by Perry Grossman and Mark Joseph Stern

On Tuesday, the Supreme Court will hear arguments in Department of Commerce v. New York, a challenge to the Trump administration’s addition of a citizenship question to the 2020 census. At the heart of the case lies a simple inquiry: Can unelected bureaucrats violate the law, lie about this misconduct, and then get away with it? The answers will depend on the justices’ willingness to favor truth over falsehoods. Indeed, while Department of Commerce involves a number of complex legal disputes, they all boil down to the question of whether facts still matter in this Supreme Court.

The fundamental purpose of the decennial census, as mandated by the Constitution, is the “actual enumeration of the people”—not just citizens, but everybody living in the United States. Secretary of Commerce Wilbur Ross wants the 2020 census to ask every individual whether they’re an American citizen for the first time since 1950. Whether the reinsertion of this question would so corrupt the “actual enumeration of the people” as to violate the Constitution is an interesting conundrum. But the court need not decide it to rule against Ross. That’s because the Administrative Procedures Act prohibits “arbitrary and capricious” agency actions, and the conduct of Ross and his associates is a quintessential example of arbitrary and unscrupulous decision-making.

Consider the chain of events that led to the citizenship question’s inclusion, laid out by federal Judge Jesse Furman in his 277-page opinion blocking its inclusion on the census. On March 26, 2018, Ross issued a memo asserting that he was going to add a citizenship question to the 2020 decennial census. In his memo, and again in testimony before Congress, Ross falsely stated that his decision was motivated only by a request from the Department of Justice for better data with which to enforce the Voting Rights Act. But Ross lied. He had made up his mind to add a citizenship question almost as soon as he took office, and his aides solicited DOJ to request the citizenship question to reverse-engineer a rationale and a record that they hoped would withstand scrutiny from the Supreme Court. (In fact, DOJ has been able to enforce the Voting Rights Act successfully since its passage in 1965 without the aid of a citizenship question.)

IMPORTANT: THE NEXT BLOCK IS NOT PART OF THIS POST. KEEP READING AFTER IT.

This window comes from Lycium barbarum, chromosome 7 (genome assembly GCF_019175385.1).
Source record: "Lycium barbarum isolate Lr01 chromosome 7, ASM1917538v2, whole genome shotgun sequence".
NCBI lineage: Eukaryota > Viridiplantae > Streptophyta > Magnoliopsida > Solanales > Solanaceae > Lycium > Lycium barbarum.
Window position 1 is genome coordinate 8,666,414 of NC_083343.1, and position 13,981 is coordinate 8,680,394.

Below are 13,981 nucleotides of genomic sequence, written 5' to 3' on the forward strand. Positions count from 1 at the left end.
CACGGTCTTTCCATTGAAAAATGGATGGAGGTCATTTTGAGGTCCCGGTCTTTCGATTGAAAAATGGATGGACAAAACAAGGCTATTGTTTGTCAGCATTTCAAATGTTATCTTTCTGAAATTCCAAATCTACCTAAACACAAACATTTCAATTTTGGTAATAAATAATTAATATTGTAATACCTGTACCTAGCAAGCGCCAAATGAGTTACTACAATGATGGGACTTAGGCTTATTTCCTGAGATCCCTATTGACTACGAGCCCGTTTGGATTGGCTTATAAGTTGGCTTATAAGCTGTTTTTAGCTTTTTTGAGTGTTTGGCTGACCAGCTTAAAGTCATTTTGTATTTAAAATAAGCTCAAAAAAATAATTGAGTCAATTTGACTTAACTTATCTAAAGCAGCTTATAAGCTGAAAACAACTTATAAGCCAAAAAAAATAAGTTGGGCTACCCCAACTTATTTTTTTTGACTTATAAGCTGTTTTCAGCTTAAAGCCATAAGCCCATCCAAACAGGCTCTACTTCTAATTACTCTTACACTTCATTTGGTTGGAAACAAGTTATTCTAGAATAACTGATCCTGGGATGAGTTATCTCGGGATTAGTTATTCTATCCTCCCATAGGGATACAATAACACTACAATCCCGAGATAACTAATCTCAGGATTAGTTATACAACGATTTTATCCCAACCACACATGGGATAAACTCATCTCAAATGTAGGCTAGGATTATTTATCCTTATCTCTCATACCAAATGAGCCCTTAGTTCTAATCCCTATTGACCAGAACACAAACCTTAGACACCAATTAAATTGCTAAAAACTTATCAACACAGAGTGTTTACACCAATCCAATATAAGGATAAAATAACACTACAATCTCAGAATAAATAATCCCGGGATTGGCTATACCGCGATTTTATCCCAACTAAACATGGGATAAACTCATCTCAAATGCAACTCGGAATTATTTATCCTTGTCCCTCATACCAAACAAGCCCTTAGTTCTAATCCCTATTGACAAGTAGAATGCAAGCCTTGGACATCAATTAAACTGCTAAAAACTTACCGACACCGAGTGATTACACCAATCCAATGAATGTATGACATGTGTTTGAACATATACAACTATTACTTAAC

Career data scientists at the Census Bureau were asked to evaluate whether a citizenship question was a good way to get the data that DOJ had supposedly requested for VRA enforcement. They unanimously said no. Consistent with the Census Bureau’s position for decades, under directors appointed during Republican and Democratic administrations, the bureau’s data scientists told Ross that adding the citizenship question was a bad idea. The decennial census’ most important function is the “actual enumeration” of the population. That enumeration is used to apportion congressional districts among the states and also to allocate roughly $900 billion in federal funding. The evidence was clear: A citizenship question would disproportionately harm response rates among Hispanics and noncitizens. The result would be an undercount of the population in states with large populations of those groups—depriving the populations of these states of political power and vital federal resources.

Census Bureau data scientists told the secretary that substantially more accurate data on citizenship could be gathered at lower cost through the use of administrative records from the Social Security Administration and U.S. Citizenship and Immigration Services. Because the accuracy of enumeration is so important, and adding questions to the Census diminishes response rates, the Census Act has required the use of administrative records to the maximum extent possible instead of adding questions since 1976. Moreover, the citizenship question hadn’t been pretested in accordance with well-established bureau standards. In other words, all of the evidence and all of the policies weighed against asking a citizenship question. But Ross dismissed all of it and pushed ahead with the citizenship question anyway.